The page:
The breathalyzer test may soon become commonplace in more than just roadside drunk-driving tests. Researchers at the University of Wisconsin-Madison are using breathalyzers to provide early disease diagnosis.
In the study, published by the journal Metabolism in February, Dr. Fariba Assadi-Porter and her team were able to diagnose polycystic ovary syndrome (PCOS) using only breathalyzer and blood tests.
PCOS is a disease characterized by an imbalance in female sex hormones, which can cause ovarian cysts, infertility, skin problems and metabolic dysfunction. As many as one in 10 women have PCOS, however many are diagnosed well after puberty when they experience difficulty conceiving.
“The goal is to find a better way of diagnosing these women early on, before puberty, when the disease can be controlled by medication or exercise and diet, and to prevent these women from getting metabolic syndromes like diabetes, obesity and associated problems like heart disease,” Assadi-Porter said.
Assadi-Porter, a UW-Madison biochemist and scientist at the Nuclear Magnetic Resonance Facility at Madison identified differences in lipid metabolism in women with PCOS versus women without the disease.
Notably, PCOS leads to a higher generation of certain lipids. This change in metabolism can be monitored by using glucose labeled with the heavier carbon isotope, known as carbon-13. Glucose, a precursor in the lipid-producing pentose cycle, contains six carbons, each of which is known to have distinct fates based on the metabolic pathways it is shuttled through.
Using this knowledge, Assadi-Porter and coworkers injected carbon-13 labeled glucose into mice. While the carbon at position 6 in the glucose molecule is retained regardless of metabolic pathway, carbon 1 is lost as carbon dioxide (CO2) in the pentose cycle, but retained by an alternative metabolic pathway. Therefore, the ratios of carbon-12 to carbon-13 exhaled serve as a readout of how the body is metabolizing the glucose.
A specialized breathalyzer uses a laser to detect changes in the ratio of carbon-12 to carbon-13 in CO2 exhaled by the mice soon after the injection with labeled glucose. This information, paired with a blood test analyzed by nuclear magnetic resonance (NMR) spectroscopy, provides detailed information on carbon-12 to carbon-13 ratios. Both techniques can differentiate between healthy and sick mice.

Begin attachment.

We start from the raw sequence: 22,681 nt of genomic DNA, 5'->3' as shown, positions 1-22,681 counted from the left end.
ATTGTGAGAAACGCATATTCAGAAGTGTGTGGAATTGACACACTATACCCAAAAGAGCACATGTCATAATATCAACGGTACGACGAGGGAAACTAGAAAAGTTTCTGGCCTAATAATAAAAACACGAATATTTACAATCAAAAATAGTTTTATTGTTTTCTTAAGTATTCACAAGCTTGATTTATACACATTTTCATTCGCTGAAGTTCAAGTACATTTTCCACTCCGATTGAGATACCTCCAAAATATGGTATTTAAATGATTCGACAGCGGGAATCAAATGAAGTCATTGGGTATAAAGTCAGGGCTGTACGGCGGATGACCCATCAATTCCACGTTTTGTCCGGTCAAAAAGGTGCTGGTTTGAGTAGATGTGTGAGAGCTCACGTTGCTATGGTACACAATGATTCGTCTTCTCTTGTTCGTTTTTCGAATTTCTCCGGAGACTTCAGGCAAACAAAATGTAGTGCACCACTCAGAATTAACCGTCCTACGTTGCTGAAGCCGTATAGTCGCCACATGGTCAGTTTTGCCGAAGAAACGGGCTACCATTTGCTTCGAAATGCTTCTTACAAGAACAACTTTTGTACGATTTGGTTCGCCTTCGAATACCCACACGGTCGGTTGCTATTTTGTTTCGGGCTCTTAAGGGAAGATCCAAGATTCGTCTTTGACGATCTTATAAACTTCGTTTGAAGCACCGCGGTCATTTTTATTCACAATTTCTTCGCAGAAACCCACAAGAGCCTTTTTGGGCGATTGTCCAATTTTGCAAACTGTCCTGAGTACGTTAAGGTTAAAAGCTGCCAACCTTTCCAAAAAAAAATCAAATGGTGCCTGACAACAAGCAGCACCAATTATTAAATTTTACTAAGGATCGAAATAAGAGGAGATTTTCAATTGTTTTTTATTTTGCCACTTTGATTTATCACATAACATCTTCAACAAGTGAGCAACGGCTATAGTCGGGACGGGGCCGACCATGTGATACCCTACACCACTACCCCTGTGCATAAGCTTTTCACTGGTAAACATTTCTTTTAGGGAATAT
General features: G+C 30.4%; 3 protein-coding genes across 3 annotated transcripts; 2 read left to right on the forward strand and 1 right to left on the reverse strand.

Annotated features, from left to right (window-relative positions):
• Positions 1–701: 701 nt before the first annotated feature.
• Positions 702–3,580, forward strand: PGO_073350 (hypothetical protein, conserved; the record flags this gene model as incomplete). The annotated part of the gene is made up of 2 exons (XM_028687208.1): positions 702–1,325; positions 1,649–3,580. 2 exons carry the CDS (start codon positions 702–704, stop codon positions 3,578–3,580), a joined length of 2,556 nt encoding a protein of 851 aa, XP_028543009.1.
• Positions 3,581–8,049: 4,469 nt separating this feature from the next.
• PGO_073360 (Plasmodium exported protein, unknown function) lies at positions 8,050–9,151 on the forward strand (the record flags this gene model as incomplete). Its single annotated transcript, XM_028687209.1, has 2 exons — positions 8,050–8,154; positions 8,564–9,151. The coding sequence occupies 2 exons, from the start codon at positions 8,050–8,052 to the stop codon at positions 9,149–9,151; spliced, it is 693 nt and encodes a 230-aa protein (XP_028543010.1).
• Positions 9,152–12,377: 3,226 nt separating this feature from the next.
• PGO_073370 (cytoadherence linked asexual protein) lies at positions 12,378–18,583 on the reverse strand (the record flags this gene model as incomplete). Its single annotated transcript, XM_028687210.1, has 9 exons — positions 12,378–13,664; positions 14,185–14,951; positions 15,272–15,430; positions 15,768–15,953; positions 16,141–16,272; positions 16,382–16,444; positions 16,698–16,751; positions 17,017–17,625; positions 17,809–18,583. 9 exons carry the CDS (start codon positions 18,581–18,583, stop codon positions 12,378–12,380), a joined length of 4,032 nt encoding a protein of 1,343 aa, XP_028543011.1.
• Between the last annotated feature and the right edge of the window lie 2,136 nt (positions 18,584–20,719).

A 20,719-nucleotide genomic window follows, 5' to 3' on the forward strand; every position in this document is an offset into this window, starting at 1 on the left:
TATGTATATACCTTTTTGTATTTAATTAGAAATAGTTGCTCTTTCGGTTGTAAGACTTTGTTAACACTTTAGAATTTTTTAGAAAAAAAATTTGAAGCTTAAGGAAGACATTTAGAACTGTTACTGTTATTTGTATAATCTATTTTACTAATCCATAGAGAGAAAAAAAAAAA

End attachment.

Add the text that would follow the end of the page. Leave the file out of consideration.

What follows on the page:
This new method of detecting PCOS is a major advancement in disease diagnosis. PCOS diagnosis today usually occurs after puberty, and often only after excluding all other likely diseases. Using this new technology, PCOS could be diagnosed earlier, allowing for more preventative measures including weight loss, and medication to balance hormone levels in the earlier stages of disease.
The ability to diagnose a disease using breath is very appealing. Not only is the technology rapid and less invasive than traditional methods, but more sensitive than the comparable blood testing.
The breathalyzer device is approximately the size of a shoebox, but could be developed into a smaller, hand held device that could make testing in any setting easy. A major challenge to medicine today is to deliver diagnostics and treatment in a cost-effective manner to rural or remote regions.
“The pattern of these ratios in blood or breath is different for different diseases—for example cancer, diabetes or obesity —which makes this applicable to a wide range of diseases,” Assadi-Porter said.
Changes in metabolism associated with disease often occur far earlier than symptoms arise. Monitoring changes in metabolism can therefore provide a way to diagnose many diseases earlier, and to begin treatments before a disease advances.
Assadi-Porter further explained that by varying the selective labeling in the molecule source, the changes in the way the body uses the fuel can be monitored, leading to disease diagnosis.
The technology developed in this study, combined with ever-increasing knowledge about metabolism and disease states may make it possible to diagnose diseases through a puff into a breathalyzer in the future.